I would recommend giving this book to high school age straight boys, lesbians, and bisexual folks, who will most likely be able to connect with Logan's feelings on Sage. I would be wary about how quickly I would hand this book to somebody struggling with transsexuality in themselves as Sage does endure quite a bit of incredible emotional and physical pain throughout the novel. This left me feeling pretty sad for the character for about a day or so before I realized that this was what was best for her. If they can handle a day of sadness, it is worth the happy realization that comes later.
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Format: Kindle Edition Verified Purchase
I've read news stories about younger and younger kids, some of them pre-schoolers, who decide they were born in the wrong body. This presents a dilemma to the parents, do they support the child, or hope it is a phase that will go away, or put a roadblock up against their child's wishes? In the cases where the parents do want to support their child, sometimes the family will move during the summer, and the boy will now enroll as a girl, or vice versa in a new school.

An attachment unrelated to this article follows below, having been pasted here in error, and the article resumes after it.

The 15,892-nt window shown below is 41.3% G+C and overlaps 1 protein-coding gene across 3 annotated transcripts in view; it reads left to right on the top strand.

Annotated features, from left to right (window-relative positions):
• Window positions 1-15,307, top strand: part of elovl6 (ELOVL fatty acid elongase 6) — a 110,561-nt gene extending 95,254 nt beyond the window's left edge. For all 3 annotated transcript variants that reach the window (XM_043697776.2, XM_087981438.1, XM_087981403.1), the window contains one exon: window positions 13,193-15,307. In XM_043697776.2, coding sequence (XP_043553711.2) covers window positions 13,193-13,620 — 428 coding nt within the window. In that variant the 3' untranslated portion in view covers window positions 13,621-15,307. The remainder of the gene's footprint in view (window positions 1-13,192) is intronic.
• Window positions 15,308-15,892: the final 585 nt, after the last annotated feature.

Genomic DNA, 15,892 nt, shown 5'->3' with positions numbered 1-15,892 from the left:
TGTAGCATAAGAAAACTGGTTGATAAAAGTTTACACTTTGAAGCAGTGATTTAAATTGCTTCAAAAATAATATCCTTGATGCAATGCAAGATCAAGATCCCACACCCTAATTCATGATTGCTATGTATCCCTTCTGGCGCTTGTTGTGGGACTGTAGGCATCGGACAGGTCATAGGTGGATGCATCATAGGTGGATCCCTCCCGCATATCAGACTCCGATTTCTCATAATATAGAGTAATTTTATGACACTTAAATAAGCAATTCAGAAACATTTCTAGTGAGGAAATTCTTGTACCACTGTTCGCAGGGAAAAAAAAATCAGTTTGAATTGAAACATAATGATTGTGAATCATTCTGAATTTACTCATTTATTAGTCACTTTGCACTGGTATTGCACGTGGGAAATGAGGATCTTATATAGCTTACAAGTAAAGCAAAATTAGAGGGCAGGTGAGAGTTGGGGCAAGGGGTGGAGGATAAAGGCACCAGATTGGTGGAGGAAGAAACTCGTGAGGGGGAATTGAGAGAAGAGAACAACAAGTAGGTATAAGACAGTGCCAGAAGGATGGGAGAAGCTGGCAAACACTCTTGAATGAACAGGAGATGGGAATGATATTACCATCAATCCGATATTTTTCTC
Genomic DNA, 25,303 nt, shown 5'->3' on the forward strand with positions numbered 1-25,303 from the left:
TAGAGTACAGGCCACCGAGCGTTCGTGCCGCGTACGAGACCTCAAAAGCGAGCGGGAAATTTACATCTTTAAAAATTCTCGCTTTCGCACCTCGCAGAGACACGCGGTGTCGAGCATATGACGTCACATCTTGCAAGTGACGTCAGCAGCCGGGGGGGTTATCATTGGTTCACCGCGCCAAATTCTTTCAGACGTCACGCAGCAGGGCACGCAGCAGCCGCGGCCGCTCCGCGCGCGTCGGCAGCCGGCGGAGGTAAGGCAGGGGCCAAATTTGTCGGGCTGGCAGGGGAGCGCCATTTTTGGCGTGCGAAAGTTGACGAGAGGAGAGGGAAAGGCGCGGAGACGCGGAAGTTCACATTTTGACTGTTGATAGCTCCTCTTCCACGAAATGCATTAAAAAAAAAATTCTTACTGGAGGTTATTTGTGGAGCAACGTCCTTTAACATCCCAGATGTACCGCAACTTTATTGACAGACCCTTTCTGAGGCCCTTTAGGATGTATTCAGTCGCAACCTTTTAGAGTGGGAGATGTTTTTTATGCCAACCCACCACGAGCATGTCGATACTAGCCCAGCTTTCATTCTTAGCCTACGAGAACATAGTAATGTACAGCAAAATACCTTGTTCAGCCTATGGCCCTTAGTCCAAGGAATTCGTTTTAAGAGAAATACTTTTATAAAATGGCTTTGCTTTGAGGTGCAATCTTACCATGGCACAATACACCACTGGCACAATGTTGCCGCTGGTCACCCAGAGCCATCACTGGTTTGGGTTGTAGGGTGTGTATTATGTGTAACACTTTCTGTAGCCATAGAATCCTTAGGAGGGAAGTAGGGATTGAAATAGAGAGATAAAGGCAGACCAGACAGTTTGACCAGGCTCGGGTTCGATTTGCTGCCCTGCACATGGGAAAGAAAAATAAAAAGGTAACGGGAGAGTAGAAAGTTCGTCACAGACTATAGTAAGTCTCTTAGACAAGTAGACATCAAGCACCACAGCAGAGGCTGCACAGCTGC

I've always wondered what happens to these kids as they go into middle school and then high school -- are they out, or still in the closet. Are they dating, and what complications does that bring?

This story concerns the latter -- a transgender girl (MTF), Sage, who is starting at a new school, and a boy, Logan, who is sometimes her friend and sometimes her boyfriend.

This is not a feel good book. Much of the time it will make you mad and lots of time it will make you sad. There are a few upbeat moments but they are rare. There are times you will want to yell at one or both main characters, "DON'T DO THIS!" but your warning will go unheeded and things fall apart.

Unlike a sitcom, things don't get all tidied up nicely in the end.

This is the first transgender coming of age story I've read and one I won't forget.